It’s a question of culture

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In the latest UK200Group blog post David Macdonald, Managing Partner The Martlet Partnership discusses the importance of understanding different cultures when it comes to business

David Macdonald
My daily practice life is probably somewhat different from many of my fellow partners in UK200 and elsewhere in that my firm specialises in dealing with people who have come to the UK to set up businesses and we deliver our services in our clients’ native language whether that is French, Spanish, Italian or Catalan.

One of the challenges that my work presents is not the language barrier but the cultural differences between our country and others.

Where we are suitably professionally trained, we take the way our system works be it HMRC or Companies House for granted, warts and all, but I find above all when people come to this country, they expect that the system here will operate exactly the same as it does in their native land.

The variation in practices of Company Law, Tax Law and Accountancy, although less so the latter, are enormous and one of our principal tasks is to ensure that our clients do not spend time drawing comparisons with their own country and this one and that for the main part, they actually disregard their knowledge of their own country.

Major mistakes can occur when assumptions that everything is the same in every land are made. The first challenge and main challenge I have with French clients is to make them understand that business lunches when entertaining third parties is not a tax deductible expense. This is a common practice in France and providing that you have a “business case” for the person you are taking out to lunch or dinner, all these expenses are deductible. Our French clients are horrified to learn that these expenses have to be added back in their tax computations.

In the main, we are far less constrained by red tape in this country than in Western Europe and in particular insofar as being able to start up a business without even needing to notify the authorities in the first instance is concerned.

In France, you cannot set yourself up as a self-employed person without registering at the local Town Hall first. I am anecdotally advised that this will involve waiting for a long period and parting with some money to register any form or document whatsoever. So it is when making changes to any company register – you simply cannot do it without paying money for it whereas we file nearly all documents directly with Companies House electronically without batting an eyelid.

We were recently asked to set up a PAYE scheme for a Quango of a Western European country which has an office in London. The employee had been resident here for several years but paying National Insurance in her homeland due to reciprocal arrangements, which had now come to an end.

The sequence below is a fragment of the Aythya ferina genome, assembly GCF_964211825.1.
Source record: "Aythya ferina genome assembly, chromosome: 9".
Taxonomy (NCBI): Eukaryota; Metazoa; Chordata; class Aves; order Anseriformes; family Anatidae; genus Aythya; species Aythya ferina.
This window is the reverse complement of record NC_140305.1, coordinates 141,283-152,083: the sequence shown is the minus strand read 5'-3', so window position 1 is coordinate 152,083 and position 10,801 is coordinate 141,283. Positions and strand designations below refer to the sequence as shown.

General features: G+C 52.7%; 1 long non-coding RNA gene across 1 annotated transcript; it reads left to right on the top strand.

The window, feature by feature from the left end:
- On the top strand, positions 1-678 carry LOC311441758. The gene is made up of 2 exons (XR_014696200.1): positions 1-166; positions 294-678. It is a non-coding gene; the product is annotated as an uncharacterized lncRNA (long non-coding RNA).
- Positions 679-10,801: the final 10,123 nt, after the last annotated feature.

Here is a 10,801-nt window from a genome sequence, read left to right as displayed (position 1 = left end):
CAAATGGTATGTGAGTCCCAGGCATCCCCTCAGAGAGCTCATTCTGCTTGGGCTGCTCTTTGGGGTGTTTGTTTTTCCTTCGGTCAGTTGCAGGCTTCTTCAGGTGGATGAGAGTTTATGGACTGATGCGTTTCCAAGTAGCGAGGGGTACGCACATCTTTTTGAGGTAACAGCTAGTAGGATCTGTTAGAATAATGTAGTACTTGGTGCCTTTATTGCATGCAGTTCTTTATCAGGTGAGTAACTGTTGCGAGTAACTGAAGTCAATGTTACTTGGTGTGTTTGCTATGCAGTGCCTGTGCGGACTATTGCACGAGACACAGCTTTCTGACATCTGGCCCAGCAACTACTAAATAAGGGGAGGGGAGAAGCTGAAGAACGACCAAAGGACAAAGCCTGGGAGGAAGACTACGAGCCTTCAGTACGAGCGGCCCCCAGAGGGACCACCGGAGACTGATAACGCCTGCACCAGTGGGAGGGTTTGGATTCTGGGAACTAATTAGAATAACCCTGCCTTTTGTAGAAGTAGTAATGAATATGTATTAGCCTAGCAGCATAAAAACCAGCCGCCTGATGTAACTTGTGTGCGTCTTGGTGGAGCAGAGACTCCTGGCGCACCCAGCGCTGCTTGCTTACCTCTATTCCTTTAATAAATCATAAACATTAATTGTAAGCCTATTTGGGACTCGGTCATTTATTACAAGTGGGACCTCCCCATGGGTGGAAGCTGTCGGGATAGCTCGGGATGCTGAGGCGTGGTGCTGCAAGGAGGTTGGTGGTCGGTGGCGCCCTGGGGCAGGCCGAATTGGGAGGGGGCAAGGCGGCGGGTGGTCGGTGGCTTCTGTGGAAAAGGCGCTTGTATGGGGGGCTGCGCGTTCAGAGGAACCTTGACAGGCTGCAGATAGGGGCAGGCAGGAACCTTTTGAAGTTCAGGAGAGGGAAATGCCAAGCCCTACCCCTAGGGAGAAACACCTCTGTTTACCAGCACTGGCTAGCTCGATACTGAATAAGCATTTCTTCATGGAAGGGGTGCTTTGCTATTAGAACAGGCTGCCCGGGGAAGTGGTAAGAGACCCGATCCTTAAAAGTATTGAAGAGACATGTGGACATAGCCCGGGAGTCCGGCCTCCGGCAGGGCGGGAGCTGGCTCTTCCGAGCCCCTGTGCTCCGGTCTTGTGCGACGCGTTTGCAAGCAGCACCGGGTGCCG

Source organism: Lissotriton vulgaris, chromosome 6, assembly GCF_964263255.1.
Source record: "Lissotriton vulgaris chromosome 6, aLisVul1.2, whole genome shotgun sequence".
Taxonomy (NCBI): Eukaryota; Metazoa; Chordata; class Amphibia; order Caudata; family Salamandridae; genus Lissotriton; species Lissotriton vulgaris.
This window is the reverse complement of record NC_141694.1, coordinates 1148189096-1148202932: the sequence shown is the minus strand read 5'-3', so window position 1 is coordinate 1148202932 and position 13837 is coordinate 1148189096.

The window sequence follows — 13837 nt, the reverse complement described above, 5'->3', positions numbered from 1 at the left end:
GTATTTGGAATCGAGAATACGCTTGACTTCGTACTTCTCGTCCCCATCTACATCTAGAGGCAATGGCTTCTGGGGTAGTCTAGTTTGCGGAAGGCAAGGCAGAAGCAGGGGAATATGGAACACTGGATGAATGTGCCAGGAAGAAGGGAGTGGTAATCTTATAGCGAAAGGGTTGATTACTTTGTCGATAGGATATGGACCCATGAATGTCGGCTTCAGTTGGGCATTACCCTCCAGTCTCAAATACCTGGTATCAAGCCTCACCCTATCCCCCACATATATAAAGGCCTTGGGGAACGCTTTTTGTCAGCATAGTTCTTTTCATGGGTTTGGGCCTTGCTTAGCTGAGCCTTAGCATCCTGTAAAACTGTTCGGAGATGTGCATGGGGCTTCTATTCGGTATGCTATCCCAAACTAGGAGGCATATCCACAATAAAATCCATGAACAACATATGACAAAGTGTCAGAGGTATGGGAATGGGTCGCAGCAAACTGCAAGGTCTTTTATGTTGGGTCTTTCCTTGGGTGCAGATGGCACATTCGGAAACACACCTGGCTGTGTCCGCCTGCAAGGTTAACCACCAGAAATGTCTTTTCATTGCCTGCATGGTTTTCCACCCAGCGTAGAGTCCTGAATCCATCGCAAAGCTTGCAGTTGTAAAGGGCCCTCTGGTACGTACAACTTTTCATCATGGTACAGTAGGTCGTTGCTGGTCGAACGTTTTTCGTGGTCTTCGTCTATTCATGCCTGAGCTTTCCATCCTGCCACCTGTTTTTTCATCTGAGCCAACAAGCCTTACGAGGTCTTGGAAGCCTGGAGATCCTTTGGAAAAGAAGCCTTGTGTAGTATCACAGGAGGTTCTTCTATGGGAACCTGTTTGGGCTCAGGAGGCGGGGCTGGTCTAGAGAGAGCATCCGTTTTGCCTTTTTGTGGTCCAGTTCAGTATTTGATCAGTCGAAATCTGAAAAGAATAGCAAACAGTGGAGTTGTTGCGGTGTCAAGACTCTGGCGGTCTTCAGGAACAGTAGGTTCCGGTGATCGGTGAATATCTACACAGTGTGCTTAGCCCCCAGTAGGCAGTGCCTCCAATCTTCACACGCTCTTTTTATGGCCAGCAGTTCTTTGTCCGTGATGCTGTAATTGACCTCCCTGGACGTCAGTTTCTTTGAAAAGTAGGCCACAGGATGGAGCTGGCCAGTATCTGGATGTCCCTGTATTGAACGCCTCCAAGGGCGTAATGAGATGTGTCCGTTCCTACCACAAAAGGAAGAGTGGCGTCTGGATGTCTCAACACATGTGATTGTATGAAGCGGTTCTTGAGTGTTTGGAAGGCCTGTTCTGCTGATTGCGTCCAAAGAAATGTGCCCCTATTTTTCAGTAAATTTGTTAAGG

Quite apart from having the devil’s own job to get out the UK tax authority to understand that a foreign government institute might require a PAYE reference (it has taken two months to move this forward with HMRC), it is of course possible to take on employees and deal with the PAYE aspects of it officially slightly later. This is total anathema to my new found clients. The employee has gone back to her homeland whilst waiting for an official document authorising that she may be employed in the United Kingdom. It is very difficult to persuade people from another country that no such document exists and that she is free to be employed here as they can only operate when there is an official authorisation.

So it is in Spain for any employee or self-employed person, you have to obtain a national identification number first.

However, other countries would regard our attitude to administration as laissez-faire or downright lax. I have recently been asked to comment on the tax status of a Western European company that purchased a freehold property in the United Kingdom in 2014 which has been receiving rent since that time. This only came to light when the lawyers representing the freeholder in their own country asked local lawyers here to review the lease which is due for renewal and the local lawyers then asked me if there was any tax implication.

I doubt any other country would have allowed any foreign landlord to receive rent for five years without even realising they were doing so, so our relaxed approach comes at a price and I am now faced with dealing with a potentially tricky arrears case.

On the other side of the coin, whilst Companies House allows the easy formation of companies and filing of documents, there is no scrutiny of those documents and there is some complete rubbish filed on Companies House.

Sometimes also, our laws are too rigid. A UK200 colleague recently asked how he might get round the problem of relocating a company with registered offices in Scotland and within the United Kingdom, it seems absurd that there is no mechanism to allow a company registered in Scotland, Northern Ireland or England & Wales to relocate its registered office to either of the other two jurisdictions – but you simply cannot. It is therefore fairly evident that it is totally impossible to transfer a company which has a legal personality from one country to another when the United Kingdom is involved. This is not so elsewhere and we are acting for a case where a registered office of a company has been changed from the British Virgin Islands to France.

Nor do we allow mergers in the correct sense of the term in the United Kingdom whereas in other countries this is considered standard and straight forward.

So culture brings a huge amount of challenges and highlights good and bad practices and errors and omissions in our own country and others which if we all learn from each other would make everybody’s life a lot easier.

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